With that fight back Cosmos had opened the gates for a look at a possible victory, However, that look turned out to be only a teaser since the gears of Cosmos top order batsmen were froze for about 23 overs, and they had very few answers against a relatively average bowling attack. However, that attach proved to be just what was required as Lucas was beginning to slowly make inroads into the Cosmos’s inning by pushing them further back with every over. It was a testing toil for Cosmos as the opposition stuck to their plan of attack outside off stump and held on to it for dear life and in the process it sucked the air out of Cosmos’s inning with Taj, Edie and James at sea.
Not much has gone right for Taj this season since he has decided to trade-in his usual explosive style that yielded him runs over the years for a more patient occupation at the wicket. He suffered as a result and will be advised to revert to his style. He fanned repeatedly outside off-stump to Lucas opening bowlers of Leverage and Whittaker as they delivered a thorough interrogation of his technique until he eventually poked at Liverage outside the off stump and wicket-keeper Thomas waited no longer.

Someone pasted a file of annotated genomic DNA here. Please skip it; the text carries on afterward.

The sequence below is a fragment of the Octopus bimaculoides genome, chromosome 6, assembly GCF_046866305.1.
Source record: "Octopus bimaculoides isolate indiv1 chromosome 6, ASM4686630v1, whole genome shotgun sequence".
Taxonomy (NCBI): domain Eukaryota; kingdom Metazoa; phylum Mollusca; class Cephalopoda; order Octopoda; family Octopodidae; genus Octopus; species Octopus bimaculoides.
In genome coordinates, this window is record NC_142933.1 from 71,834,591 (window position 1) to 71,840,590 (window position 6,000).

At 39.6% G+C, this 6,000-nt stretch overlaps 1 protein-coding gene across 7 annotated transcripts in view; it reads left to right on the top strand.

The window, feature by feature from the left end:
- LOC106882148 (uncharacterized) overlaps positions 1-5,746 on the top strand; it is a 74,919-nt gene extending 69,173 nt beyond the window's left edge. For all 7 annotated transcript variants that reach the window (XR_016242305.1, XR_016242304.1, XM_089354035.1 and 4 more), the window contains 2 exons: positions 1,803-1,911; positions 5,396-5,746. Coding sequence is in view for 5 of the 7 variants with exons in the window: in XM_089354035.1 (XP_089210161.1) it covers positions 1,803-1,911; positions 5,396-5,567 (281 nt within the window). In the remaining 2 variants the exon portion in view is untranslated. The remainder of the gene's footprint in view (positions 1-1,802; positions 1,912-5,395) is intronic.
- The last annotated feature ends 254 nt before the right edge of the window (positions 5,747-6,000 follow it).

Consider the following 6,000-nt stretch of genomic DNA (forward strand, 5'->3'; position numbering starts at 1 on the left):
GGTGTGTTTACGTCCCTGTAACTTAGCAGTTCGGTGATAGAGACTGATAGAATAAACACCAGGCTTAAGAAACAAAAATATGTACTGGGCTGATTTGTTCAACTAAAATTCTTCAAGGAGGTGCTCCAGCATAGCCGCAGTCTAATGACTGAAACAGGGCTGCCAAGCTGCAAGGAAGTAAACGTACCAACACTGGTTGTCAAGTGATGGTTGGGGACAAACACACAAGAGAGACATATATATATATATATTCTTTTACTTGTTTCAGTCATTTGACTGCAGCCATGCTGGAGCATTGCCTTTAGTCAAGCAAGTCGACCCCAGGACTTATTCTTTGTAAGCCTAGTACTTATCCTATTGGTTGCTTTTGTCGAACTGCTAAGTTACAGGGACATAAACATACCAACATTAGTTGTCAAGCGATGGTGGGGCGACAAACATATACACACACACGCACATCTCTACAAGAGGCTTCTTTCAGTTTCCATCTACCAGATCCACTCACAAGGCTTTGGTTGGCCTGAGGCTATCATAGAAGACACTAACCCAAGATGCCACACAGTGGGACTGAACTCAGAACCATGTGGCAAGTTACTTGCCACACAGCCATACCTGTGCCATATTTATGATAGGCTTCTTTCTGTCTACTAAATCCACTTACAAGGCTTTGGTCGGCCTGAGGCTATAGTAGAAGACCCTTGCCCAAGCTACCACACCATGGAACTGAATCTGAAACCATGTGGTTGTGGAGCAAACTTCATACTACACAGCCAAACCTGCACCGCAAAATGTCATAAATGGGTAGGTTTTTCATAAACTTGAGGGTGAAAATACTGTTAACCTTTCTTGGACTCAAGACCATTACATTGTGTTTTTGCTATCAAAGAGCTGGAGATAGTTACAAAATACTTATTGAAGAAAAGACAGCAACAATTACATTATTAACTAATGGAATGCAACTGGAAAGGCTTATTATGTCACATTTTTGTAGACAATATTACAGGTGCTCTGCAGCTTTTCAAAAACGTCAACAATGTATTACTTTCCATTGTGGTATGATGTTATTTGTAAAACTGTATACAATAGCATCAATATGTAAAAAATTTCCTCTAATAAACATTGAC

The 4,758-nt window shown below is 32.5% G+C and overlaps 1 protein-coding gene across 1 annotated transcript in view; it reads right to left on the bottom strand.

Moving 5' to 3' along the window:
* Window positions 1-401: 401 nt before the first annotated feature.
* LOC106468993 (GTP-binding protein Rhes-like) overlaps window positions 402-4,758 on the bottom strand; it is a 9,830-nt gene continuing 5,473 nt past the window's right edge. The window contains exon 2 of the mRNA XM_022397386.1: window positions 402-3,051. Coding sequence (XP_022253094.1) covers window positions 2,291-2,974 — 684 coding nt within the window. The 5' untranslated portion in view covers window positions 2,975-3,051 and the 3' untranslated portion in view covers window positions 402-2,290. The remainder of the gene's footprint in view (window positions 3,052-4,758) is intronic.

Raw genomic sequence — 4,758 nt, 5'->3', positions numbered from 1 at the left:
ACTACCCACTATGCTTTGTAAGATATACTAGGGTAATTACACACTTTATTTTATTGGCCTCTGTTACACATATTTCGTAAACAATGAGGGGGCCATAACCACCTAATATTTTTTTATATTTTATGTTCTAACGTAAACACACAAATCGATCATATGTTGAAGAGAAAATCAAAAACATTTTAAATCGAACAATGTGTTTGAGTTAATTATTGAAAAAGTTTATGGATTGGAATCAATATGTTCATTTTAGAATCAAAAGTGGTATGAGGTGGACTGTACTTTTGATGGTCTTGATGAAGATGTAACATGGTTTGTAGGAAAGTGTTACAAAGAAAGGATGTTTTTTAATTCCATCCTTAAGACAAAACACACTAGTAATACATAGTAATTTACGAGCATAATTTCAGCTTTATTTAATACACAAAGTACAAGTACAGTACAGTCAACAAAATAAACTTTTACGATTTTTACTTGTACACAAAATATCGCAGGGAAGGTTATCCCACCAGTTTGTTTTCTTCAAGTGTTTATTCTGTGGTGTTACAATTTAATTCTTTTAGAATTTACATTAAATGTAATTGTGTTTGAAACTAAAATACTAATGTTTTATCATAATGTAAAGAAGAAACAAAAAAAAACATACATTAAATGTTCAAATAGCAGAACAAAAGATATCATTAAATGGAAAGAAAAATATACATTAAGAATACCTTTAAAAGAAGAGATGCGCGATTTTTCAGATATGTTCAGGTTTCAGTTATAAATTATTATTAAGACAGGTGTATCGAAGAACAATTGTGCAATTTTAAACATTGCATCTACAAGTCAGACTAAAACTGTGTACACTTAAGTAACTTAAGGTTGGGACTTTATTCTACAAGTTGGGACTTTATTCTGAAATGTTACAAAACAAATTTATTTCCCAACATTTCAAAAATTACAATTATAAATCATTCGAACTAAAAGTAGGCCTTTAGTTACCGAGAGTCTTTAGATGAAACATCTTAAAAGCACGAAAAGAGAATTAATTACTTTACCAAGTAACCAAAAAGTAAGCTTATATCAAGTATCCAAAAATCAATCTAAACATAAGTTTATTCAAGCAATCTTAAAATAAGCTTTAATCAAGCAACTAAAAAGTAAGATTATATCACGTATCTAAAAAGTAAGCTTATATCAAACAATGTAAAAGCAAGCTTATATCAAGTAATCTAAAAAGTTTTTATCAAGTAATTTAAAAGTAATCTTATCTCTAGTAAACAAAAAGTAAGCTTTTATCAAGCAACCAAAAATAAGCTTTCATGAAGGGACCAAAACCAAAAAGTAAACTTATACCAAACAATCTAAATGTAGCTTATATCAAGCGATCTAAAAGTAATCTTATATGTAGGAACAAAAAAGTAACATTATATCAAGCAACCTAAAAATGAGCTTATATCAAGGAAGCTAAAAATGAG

There was a repeat of the same order after Taj’s dismissal that turned a hill into a mountain in this semi final, and a few frets and fuss began to silently emerge from the spectators and a fidgety look in the camp. Keith Edie was brilliant with the ball earlier and quite opposite with the bat. He shifted into a boys club mode with more dots than runs as he poked his way from over #9 thru #23. He was “on fire” and smoked one short of a baker’s dozen before he pushed Henry softly to Walfall at extra cover. Andy (10) has been in good nick and looked the part again; however, he too allowed the occasion to keep him quiet within the 30-yards. Unfortunately, he became the victim of a rather dubious stump out decision; one that can be perceived as palpably poor and sad and will further smear the codes of conduct of umpiring unless those codes have been redefined and we were not informed. Conversely, that decision either succeeded in making a clear distinction between two colors (white and “light-white”) or was one of those cerebral malfunctioning moments that we have become accustomed to on a regular basis. Mohamed was so perplexed that he remained at the wicket longer than he should trying to process what has just occurred. There will be NO withdrawal of that decision SON!
On an occasion such as the semi finals, that was one of those unfortunate reminders of the gradual deterioration of officiating, and a cricket culture that seemed to eerily embrace the notion that “foul is fair”. As such, once that continue to play out we will have those unfortunate episodes, and cricket will remain comfortably parked in its rightful place, on the bottom shelf, in these parts.
James looked a distance of himself and somewhat circumspect until he eventually freed his hands with a cracking punch to the extra cover boundary. In the next ball he attempted a vainglorious heave and lost his hair style, his furniture and even his way back to the pavilion. That stroke captured the Cosmos story; they been notorious in their chase this season and you could feel the breeze as Sohan Dass passed James on his way to join David Mohamed at the wicket.